Abstract

Background Internal tandem duplication of FMS-like tyrosine kinase 3 (FLT3-ITD) mutations have been reported in 20%-30% of patients with acute myeloid leukemia (AML). FLT3-ITD-positive AML patients have an inferior survival, primarily due to lower complete remission (CR) rate and higher relapse rate. Although allogeneic hematopoietic stem cell transplantation (allo-HSCT) improves the outcomes of some FLT3-ITD-positive AML, a significant number will suffer disease recurrence after allo-HSCT. Sorafenib, an inhibitor of multiple kinases including FLT3, has shown promising activity in FLT3-ITD-positive AML. Recent studies have shown that sorafenib monotherapy or in combination with chemotherapy are effective in attaining CR, but they do not have significant improvement in relapse. Currently, prophylactic use of sorafenib after allo-HSCT has been rarely reported, and whether it can improve outcomes of FLT3-ITD-positive AML remains unclear.

Methods A total of 18 patients with FLT3-ITD-positive AML undergoing allo-HSCT from January 2012 to March 2014 at our single institute were enrolled in this retrospective study. Seven patients were in first CR at the time of transplantation and all received standard conditioning: busulfan 4 mg/kg/d P.O. or 3.2 mg/kg/d I.V. (on days -7 to -4), cyclophosphamide 60 mg/kg/d (on days -3, -2). Eleven patients were not in CR (NR) at the time of transplantation and all received intensified conditioning: fludarabine 30 mg/m2/d (on days -10 to -6), cytarabine 2.0 g/m2/d (on days -10 to -6), total body irradiation 4.5 Gy/d (on days -5, -4), cyclophosphamide 60 mg/kg/d (on days -3, -2), etoposide 15 mg/kg/d (on days -3, -2). Sorafenib was used from day 30 to 180 post-transplantation. The initial dose of sorafenib was 400 mg orally twice daily and was adjusted in case of suspected toxicity or resistance (dose range, 200-800 mg daily).

Results Of the 18 patients, 7 received prophylactic sorafenib, including 3 in CR and 4 in NR pre-transplantation; 11 did not receive prophylactic sorafenib, including 4 in CR and 7 in NR pre-transplantation. There were no significant differences in disease status pre-transplantation, HLA-typing and the source of donors between the two groups (all P>0.05). The eleven patients in NR at the time of transplantation all achieved CR and had complete chimerism by day +30 post-transplantation. With a median follow up of 433 (range, 124-765) days post-transplantation, 7 patients with prophylactic sorafenib all had no recurrence and survived. Of the 11 patients without prophylactic sorafenib, 5 experienced leukemia relapse at a median time of 92 (range, 49 to 335) days post-transplantation, including hematologic in 4 and central nervous system (CNS) in 1. The patient with CNS relapse achieved CR after radiotherapy and donor lymphocyte infusion (DLI), and was still alive now. Of the 4 patients with hematologic relapse, one abandoned treatment and 3 received treatment, including sorafenib combined with chemotherapy and DLI. Two of the three patients achieved short CR after treatment and finally all of them died of relapse within half a year. With a median follow up of 343 (range, 135-863) days post-transplantation, 6 patients survived and 5 died in the 11 patients without prophylactic sorafenib. Causes of death included leukemia relapse (n=4) and chronic graft-versus-host disease (n=1). The 1-year cumulative incidence of leukemia relapse was 0.0% and 50.9% in patients with and without prophylactic sorafenib (P=0.046). The 1-year overall and disease-free survival were 100.0% and 100.0% in patients with prophylactic sorafenib, compared with 49.9% and 42.4% in those without prophylactic sorafenib (P=0.066, P=0.028). The main side effect of sorafenib was rash, and none of patients experienced bone marrow suppression. Of the 10 patients with sorafenib treatment, 6 had hand-foot skin reaction and/or rash. Anti-allergy therapy was ineffective, and glucocorticoid was usually required. In 4 of the 6 patients, the skin rash covered gradually after reducing the dose of sorafenib and the use of glucocorticoid. Other two patients even required drug discontinuation, but sorafenib was tolerated after the reuse.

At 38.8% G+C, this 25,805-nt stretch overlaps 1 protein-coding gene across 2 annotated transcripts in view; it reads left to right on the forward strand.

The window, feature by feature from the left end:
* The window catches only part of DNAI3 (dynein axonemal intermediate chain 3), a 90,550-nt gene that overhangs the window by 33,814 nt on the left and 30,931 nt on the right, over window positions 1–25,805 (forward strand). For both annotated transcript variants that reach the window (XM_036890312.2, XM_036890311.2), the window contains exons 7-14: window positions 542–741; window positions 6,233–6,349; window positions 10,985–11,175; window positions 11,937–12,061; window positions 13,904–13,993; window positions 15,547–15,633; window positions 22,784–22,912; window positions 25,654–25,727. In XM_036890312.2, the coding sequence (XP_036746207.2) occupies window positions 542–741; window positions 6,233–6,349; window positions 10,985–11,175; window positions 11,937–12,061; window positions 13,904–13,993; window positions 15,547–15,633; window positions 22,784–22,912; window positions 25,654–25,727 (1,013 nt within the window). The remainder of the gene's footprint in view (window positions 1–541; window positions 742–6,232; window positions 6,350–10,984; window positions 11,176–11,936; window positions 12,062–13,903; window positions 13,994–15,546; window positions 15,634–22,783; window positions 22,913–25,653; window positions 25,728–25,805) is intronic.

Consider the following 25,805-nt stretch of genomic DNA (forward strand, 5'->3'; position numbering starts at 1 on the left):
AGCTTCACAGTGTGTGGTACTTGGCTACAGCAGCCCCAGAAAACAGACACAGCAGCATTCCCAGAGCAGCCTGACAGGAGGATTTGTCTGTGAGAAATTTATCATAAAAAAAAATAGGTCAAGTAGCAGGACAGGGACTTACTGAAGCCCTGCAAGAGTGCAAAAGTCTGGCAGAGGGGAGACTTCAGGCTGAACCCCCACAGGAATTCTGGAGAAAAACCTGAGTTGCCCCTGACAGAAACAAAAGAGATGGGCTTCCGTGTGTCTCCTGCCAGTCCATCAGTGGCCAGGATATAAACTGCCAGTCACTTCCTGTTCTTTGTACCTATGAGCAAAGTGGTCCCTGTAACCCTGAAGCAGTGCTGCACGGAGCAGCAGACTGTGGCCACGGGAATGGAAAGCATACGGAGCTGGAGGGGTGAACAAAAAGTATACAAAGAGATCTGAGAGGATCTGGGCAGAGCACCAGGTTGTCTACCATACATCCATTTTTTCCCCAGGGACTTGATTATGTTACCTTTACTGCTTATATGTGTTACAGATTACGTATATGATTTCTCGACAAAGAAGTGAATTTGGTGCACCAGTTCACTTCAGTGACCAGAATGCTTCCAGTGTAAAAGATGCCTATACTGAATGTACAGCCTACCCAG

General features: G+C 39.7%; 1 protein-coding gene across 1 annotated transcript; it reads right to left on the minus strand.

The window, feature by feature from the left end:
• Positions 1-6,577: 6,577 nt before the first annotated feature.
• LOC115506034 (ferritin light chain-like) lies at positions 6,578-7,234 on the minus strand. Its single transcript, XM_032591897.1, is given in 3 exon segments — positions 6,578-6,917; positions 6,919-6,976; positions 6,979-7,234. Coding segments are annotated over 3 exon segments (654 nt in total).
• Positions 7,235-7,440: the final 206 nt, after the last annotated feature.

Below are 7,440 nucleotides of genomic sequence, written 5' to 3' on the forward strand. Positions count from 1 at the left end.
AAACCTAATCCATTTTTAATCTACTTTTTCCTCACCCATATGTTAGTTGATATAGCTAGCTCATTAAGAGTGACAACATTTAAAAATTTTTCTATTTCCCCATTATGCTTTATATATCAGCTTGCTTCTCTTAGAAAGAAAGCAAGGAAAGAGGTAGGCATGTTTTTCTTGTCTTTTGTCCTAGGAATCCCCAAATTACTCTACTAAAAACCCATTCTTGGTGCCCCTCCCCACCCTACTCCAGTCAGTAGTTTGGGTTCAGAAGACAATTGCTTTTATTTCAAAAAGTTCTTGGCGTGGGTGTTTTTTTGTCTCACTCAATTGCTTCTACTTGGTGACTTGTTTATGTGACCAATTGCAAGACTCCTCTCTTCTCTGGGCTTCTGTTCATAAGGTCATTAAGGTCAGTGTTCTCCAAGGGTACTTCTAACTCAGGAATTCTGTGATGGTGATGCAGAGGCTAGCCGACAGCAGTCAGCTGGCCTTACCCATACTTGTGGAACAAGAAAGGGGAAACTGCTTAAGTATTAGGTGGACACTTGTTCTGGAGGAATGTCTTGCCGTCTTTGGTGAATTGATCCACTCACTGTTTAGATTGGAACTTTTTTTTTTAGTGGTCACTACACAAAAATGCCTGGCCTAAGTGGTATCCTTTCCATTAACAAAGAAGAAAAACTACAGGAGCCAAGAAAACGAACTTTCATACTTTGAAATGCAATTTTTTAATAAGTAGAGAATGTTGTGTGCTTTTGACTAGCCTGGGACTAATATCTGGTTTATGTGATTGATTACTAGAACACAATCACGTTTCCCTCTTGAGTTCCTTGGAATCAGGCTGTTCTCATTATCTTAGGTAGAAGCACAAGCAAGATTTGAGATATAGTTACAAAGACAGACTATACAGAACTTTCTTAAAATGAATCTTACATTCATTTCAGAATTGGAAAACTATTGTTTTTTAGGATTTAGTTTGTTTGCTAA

Conclusions Early prophylactic use of sorafenib has an acceptable toxicity profile and could reduce relapse of FLT3-ITD-positive AML.

Disclosures

Liu:It was supported by Natural Science Foundation of Guangdong Province (S2012010009299); the project of health collaborative innovation of Guangzhou city (201400000003-4, 201400000003-1): Research Funding; It was supported by National Natural Science Foundation of China (81270647, 81300445, 81200388); National High Technology Research and Development Program of China (863 Program) (2011AA020105); National Public Health Grand Research Foundation (201202017): Research Funding; It was supported by the Technology Plan of Guangdong Province of China (2012B031800403); the project of the Zhujiang Science & Technology Star of Guangzhou city (2013027): Research Funding. Xuan:It was supported by National Natural Science Foundation of China (81270647, 81300445, 81200388); National High Technology Research and Development Program of China (863 Program) (2011AA020105): Research Funding.

Author notes

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Asterisk with author names denotes non-ASH members.